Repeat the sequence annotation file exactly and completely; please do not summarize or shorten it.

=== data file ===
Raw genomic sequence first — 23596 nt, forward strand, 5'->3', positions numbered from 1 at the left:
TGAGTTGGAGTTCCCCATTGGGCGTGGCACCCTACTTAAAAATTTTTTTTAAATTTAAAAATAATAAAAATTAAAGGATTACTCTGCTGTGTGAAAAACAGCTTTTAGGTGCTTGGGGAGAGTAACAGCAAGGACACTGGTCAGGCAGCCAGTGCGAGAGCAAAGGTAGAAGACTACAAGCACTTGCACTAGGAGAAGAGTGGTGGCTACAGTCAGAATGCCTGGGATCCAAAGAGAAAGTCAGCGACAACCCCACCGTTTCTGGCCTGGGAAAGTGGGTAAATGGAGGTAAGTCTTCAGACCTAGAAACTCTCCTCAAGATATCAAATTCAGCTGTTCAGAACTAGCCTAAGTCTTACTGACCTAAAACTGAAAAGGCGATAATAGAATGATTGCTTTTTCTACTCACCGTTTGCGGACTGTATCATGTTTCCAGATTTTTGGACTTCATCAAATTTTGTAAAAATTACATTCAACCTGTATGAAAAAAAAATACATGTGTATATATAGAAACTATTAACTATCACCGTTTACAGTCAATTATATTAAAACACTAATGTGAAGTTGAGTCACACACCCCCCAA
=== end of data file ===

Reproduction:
Raw genomic sequence first — 23596 nt, forward strand, 5'->3', positions numbered from 1 at the left:
TGAGTTGGAGTTCCCCATTGGGCGTGGCACCCTACTTAAAAATTTTTTTTAAATTTAAAAATAATAAAAATTAAAGGATTACTCTGCTGTGTGAAAAACAGCTTTTAGGTGCTTGGGGAGAGTAACAGCAAGGACACTGGTCAGGCAGCCAGTGCGAGAGCAAAGGTAGAAGACTACAAGCACTTGCACTAGGAGAAGAGTGGTGGCTACAGTCAGAATGCCTGGGATCCAAAGAGAAAGTCAGCGACAACCCCACCGTTTCTGGCCTGGGAAAGTGGGTAAATGGAGGTAAGTCTTCAGACCTAGAAACTCTCCTCAAGATATCAAATTCAGCTGTTCAGAACTAGCCTAAGTCTTACTGACCTAAAACTGAAAAGGCGATAATAGAATGATTGCTTTTTCTACTCACCGTTTGCGGACTGTATCATGTTTCCAGATTTTTGGACTTCATCAAATTTTGTAAAAATTACATTCAACCTGTATGAAAAAAAAATACATGTGTATATATAGAAACTATTAACTATCACCGTTTACAGTCAATTATATTAAAACACTAATGTGAAGTTGAGTCACACACCCCCCAA